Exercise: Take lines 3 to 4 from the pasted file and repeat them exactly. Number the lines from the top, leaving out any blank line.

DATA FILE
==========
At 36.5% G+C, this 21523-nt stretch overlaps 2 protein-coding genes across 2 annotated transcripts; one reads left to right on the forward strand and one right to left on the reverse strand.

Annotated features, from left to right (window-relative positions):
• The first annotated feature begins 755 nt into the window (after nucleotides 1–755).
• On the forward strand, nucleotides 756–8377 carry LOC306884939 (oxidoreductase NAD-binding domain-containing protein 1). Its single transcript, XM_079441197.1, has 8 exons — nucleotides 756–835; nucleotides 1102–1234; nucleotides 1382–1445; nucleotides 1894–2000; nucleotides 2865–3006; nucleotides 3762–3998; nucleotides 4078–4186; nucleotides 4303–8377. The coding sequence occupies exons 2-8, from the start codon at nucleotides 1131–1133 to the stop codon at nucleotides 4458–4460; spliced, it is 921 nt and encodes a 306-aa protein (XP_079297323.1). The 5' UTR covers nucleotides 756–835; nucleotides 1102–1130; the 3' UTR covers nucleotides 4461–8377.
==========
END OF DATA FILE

• The first annotated feature begins 755 nt into the window (after nucleotides 1–755).
• On the forward strand, nucleotides 756–8377 carry LOC306884939 (oxidoreductase NAD-binding domain-containing protein 1). Its single transcript, XM_079441197.1, has 8 exons — nucleotides 756–835; nucleotides 1102–1234; nucleotides 1382–1445; nucleotides 1894–2000; nucleotides 2865–3006; nucleotides 3762–3998; nucleotides 4078–4186; nucleotides 4303–8377. The coding sequence occupies exons 2-8, from the start codon at nucleotides 1131–1133 to the stop codon at nucleotides 4458–4460; spliced, it is 921 nt and encodes a 306-aa protein (XP_079297323.1). The 5' UTR covers nucleotides 756–835; nucleotides 1102–1130; the 3' UTR covers nucleotides 4461–8377.